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European Commission - Press release

EU increases humanitarian aid to South Sudan by €20 million

Brussels, 21 December 2015

With nearly 4 million people estimated unable to meet their food needs, South Sudan is on the brink of famine

As the situation in South Sudan worsens and aid delivery is increasingly challenging, the European Commission has released €20 million in new humanitarian assistance for the country.

Food insecurity is at emergency levels. An estimated 40 000 people will face famine if aid is not provided urgently, especially in southern Unity State. The country's health system is also in a critical condition with ongoing measlesand malaria outbreaks.

"The suffering of the people of South Sudan is beyond imagination. The humanitarian situation is disastrous two years since the start of the conflict. The country is now on the brink of famine, while aid workers struggle to reach those in need. It is crucial that humanitarian access is granted and lifesaving assistance provided urgently to the South Sudanese people. The reported violations of international humanitarian law and abuses against civilians must stop. The people of South Sudan deserve to live in peace," said Christos Stylianides, EU Commissioner for Humanitarian Aid and Crisis Management.

The additional funds will be used to meet urgent food assistance needs, as well as to provide basic emergency health and nutrition services. The new funding brings the Commission's total humanitarian assistance for South Sudan and the neighbouring countries affected by the crisis to nearly €165 million for 2015.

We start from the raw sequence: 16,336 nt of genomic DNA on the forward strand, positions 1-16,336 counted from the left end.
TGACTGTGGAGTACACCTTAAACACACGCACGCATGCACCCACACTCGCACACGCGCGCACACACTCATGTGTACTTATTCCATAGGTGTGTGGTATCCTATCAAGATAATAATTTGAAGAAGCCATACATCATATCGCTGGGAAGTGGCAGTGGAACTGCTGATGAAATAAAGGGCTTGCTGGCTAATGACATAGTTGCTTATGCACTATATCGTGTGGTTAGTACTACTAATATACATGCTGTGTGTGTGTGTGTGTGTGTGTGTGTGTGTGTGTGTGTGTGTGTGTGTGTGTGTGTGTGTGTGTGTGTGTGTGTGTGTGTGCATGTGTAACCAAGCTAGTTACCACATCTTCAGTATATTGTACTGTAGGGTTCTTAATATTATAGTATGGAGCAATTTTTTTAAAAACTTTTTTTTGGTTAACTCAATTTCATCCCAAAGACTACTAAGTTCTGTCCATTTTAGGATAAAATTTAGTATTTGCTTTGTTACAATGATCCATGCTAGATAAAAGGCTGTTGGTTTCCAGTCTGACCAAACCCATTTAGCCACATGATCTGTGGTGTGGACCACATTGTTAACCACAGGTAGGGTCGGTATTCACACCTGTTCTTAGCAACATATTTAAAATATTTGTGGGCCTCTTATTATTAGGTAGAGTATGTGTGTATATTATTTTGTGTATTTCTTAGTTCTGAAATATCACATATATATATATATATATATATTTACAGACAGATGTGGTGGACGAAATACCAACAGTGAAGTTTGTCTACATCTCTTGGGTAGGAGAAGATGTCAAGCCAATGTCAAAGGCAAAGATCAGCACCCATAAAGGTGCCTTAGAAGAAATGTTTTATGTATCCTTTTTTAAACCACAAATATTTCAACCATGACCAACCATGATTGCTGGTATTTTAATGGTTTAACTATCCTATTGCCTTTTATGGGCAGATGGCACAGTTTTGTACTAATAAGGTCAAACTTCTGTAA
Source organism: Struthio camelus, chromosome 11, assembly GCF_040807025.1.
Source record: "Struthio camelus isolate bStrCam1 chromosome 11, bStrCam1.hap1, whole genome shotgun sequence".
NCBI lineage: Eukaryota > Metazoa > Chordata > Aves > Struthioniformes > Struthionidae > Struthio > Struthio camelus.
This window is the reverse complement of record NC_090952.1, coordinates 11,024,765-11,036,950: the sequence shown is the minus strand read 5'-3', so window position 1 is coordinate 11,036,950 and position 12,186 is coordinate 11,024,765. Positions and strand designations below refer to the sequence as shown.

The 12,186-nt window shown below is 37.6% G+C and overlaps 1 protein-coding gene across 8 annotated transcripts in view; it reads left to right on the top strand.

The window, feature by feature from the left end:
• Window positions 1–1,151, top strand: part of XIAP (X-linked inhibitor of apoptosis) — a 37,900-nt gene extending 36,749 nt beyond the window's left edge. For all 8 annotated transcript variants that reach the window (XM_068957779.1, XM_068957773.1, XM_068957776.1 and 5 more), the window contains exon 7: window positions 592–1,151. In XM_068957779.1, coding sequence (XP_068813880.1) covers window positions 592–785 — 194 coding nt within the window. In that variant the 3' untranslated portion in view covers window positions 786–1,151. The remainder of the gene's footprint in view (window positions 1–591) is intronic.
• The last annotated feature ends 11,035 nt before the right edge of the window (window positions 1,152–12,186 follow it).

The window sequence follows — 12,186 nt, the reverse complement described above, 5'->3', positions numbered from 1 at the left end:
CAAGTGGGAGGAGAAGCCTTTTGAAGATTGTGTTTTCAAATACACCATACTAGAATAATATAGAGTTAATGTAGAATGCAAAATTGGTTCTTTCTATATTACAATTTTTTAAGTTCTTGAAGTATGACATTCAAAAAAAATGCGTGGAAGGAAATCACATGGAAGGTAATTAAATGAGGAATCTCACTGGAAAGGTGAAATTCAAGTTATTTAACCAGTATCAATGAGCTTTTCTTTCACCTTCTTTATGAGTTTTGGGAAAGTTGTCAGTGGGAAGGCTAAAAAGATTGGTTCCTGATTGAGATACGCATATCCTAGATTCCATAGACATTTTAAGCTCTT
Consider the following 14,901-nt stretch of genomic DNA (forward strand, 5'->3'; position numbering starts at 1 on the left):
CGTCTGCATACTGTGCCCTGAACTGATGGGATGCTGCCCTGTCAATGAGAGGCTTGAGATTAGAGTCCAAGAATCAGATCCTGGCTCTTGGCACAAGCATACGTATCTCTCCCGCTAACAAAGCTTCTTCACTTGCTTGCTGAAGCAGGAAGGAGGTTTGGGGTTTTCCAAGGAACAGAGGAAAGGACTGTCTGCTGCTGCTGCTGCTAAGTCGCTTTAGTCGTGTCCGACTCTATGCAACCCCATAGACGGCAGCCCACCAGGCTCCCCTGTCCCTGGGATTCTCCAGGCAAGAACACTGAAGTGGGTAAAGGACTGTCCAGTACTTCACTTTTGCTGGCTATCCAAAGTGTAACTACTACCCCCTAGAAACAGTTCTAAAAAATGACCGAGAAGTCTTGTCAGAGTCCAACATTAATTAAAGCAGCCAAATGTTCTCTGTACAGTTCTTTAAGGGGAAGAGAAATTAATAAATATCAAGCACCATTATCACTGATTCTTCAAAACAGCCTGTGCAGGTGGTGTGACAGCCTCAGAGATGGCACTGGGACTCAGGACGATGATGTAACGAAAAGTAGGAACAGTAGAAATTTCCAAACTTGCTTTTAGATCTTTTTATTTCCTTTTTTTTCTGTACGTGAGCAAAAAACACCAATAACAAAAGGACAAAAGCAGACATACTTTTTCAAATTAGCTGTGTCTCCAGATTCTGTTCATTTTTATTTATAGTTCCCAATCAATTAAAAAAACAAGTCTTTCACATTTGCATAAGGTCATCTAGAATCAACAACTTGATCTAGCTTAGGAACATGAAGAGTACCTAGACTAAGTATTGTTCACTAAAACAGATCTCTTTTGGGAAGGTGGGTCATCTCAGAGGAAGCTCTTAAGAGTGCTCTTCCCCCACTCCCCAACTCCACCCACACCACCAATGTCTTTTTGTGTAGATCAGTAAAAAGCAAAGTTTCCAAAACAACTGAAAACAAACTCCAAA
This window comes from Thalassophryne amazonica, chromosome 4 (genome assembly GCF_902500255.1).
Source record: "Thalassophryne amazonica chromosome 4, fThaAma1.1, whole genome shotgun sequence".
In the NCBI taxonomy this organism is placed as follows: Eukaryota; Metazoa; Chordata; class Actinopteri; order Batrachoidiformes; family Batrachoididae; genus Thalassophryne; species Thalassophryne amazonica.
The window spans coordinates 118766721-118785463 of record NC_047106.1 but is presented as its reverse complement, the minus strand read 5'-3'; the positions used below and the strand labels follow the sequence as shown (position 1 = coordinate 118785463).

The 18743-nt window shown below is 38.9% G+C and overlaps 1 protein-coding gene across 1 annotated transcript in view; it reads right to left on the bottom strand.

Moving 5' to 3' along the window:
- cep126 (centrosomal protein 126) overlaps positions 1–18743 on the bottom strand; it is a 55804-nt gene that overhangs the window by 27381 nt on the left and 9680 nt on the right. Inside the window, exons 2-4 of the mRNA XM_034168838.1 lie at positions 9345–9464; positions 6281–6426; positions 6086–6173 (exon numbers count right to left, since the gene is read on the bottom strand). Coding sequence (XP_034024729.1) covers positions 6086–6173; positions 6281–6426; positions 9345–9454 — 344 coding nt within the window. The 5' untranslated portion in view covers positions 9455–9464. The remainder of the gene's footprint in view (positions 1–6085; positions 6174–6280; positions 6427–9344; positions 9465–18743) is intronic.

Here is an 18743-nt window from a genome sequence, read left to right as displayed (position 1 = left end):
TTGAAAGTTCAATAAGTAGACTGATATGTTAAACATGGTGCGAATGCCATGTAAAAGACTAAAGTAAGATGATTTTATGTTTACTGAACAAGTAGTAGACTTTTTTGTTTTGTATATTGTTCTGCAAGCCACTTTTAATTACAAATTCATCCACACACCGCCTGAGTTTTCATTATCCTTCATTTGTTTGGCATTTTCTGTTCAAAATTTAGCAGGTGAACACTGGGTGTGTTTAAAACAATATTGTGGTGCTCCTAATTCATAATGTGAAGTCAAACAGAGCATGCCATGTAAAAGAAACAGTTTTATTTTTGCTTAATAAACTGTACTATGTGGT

South Sudan is facing one of the world's worst humanitarian disasters. The conflict, which started in December 2013, has led to more than 2 million people fleeing their homes, over 600 000 of whom have moved to neighbouring countries. More than half of the refugees are children.

Despite a peace agreement signed in August 2015, the security situation remains volatile. Clashes continue to be reported, notably in Unity State. The South Sudanese conflict has also been marked by violations of international humanitarian law and grave human rights abuses. The abuses against civilians reached unprecedented levels this autumn.

Humanitarian access remains difficult and challenging. The resumption of violence has caused humanitarian partners to withdraw from many affected areas, depriving an estimated 250 000 people of urgently needed assistance and protection for nearly two months. Hostilities and attacks against humanitarians continue, with at least 41 humanitarian workers killed since the beginning of the conflict.


For more information:

South Sudan factsheet:

South Sudan country page:

Press release - EU increases humanitarian aid to South Sudan (18 September 2015):

Joint Statement on the signature by President Kiir of the peace agreement for South Sudan (26 August 2015)






Press contacts:

General public inquiries: Europe Direct by phone 00 800 67 89 10 11 or by email

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